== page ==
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Titre 1


For a team of 5-8 players to cross the quicksand as quickly as possible

-Liste d'équipement:

  • One tarp for team of 5-8 players.


-Lien d'équipement:

-Mise en place:

  • Using either felt markers or duct tape, make a grid on each tarp (maybe 7 x 6 squares).

  • Duplicate this grid on a separate sheet of paper to make a map, marking a pathway through the “quicksand” with Xs. (Each team referee will need a copy of the map.)

  • Divide the class into teams and instruct each team to appoint a referee. Line team members up, single file, on one side of each tarp with the referee on the opposite side.


  • Players start making their way across the tarp, 1 at a time.

  • As soon as a player stands on a square not marked with an X on the map, the team referee says “Squish” and that player goes to the back of the line.

  • The next player then starts across the tarp.

  • Each player moves across the tarp until he completes the course or steps in quicksand.

  • The first team whose members all make it across the tarp safely wins.

  • Rules

    • Pathways are either directly forward or backward, or to the right or left—there are no diagonal moves.

    • Each player must stay on the path. No one is permitted to jump from one part of the path to another part or miss any squares.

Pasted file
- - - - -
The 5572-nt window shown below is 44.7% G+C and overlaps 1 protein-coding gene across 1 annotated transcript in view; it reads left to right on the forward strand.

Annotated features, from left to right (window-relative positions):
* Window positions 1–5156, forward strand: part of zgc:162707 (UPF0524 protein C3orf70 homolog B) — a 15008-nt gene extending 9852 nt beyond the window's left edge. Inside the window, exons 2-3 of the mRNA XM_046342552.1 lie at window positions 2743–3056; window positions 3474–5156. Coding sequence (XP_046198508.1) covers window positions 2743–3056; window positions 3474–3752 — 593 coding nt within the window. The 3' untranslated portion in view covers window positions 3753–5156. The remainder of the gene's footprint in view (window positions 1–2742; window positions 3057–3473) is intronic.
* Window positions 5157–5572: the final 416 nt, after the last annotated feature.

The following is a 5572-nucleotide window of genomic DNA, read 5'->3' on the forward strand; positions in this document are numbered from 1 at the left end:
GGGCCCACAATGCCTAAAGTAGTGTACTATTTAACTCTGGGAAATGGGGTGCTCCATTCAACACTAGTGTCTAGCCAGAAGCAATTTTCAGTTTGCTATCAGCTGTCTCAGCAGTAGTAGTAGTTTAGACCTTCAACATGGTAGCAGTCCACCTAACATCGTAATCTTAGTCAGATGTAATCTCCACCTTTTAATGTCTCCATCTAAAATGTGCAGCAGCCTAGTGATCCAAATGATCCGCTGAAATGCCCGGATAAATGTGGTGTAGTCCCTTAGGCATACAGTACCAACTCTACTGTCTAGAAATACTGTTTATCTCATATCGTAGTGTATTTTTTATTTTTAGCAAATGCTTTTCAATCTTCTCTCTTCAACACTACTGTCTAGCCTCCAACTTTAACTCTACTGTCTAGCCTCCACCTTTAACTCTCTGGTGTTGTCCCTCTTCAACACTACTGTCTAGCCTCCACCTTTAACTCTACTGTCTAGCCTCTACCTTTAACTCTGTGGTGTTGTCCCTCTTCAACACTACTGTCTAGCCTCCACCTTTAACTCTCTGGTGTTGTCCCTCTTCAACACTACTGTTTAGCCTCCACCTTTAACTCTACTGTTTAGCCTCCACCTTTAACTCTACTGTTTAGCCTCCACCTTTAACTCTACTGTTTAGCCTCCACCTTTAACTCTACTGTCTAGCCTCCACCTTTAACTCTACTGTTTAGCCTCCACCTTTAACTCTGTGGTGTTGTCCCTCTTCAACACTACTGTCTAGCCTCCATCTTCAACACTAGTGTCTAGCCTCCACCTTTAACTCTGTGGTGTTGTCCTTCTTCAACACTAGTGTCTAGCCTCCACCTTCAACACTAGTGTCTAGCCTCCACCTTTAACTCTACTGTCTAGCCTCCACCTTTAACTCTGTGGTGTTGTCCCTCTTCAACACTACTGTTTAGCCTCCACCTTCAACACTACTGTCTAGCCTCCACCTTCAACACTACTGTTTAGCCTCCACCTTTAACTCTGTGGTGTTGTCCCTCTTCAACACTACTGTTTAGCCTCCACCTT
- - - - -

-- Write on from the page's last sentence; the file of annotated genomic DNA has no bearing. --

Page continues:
• Only 1 player may be on the tarp at a time.

    • Players who make it across safely must sit down on the referee’s side of the tarp.

-Questions et notes:

  • Teaching Tips

    • You can help players out by telling them how many Xs and turns there are in the pathway. In the sample pathway, there are 29 Xs and 18 turns, but starting out simple might be best to introduce the game. For example, consider starting with a pathway of 11 Xs and 4 corners.

  • Questions for understanding:​

    • How could teammates best help each other in solving the path?​

    • When others are crossing the quicksand what is helpful for the other players to do?

    • Who did the team most listen to? Why?

    • We are nervous to make a mistake but is the puzzle not easier to solve when we learn from our mistakes? Is that true in life?

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